Learning Disorder

The major indication that you may have a learning disability is an unexplained discrepancy between your expected level of achievement and your actual performance. Learning disabilities make it difficult for those affected to learn as quickly or in the same way as others. People with a learning disability have trouble performing specific types of skills (like reading, writing, listening, speaking, or doing math) if taught in the conventional way.  Ordinarily diagnosed in children, people with learning disabilities often have average or above average intelligence.  Learning disabilities are somewhat common, affecting over two million school-aged children in the United States. Although having a learning disability can be a lifelong challenge, seeing a qualified mental health professional is very helpful for learning coping strategies.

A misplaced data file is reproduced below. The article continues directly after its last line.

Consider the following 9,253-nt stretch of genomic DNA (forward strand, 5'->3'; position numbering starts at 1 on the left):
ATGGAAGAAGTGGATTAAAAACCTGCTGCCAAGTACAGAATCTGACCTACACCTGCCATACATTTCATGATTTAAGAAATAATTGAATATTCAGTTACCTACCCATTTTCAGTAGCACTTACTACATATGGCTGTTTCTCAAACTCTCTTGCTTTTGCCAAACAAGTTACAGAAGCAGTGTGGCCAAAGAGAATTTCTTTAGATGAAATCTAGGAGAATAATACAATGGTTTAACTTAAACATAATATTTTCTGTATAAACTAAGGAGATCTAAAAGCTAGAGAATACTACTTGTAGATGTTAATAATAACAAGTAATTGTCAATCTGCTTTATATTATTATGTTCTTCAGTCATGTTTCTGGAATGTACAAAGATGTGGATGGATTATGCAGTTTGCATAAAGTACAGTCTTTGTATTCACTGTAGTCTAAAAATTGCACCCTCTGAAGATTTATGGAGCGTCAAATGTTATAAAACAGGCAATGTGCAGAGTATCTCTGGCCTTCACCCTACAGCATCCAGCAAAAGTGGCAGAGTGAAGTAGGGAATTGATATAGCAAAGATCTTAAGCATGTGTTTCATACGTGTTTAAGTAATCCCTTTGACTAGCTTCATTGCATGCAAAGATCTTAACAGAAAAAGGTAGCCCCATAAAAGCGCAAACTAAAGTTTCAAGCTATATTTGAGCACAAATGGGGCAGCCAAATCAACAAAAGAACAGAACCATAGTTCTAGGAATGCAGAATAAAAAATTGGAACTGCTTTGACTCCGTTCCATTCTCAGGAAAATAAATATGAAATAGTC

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Children who have brains that work differently, whether as a result of prenatal exposure, trauma or other unknown etiology, often times experience difficulty learning concepts. The diagnosis of learning disorder frequently accompanies other neurobehavioral related diagnosis such as ADHD and FASD.

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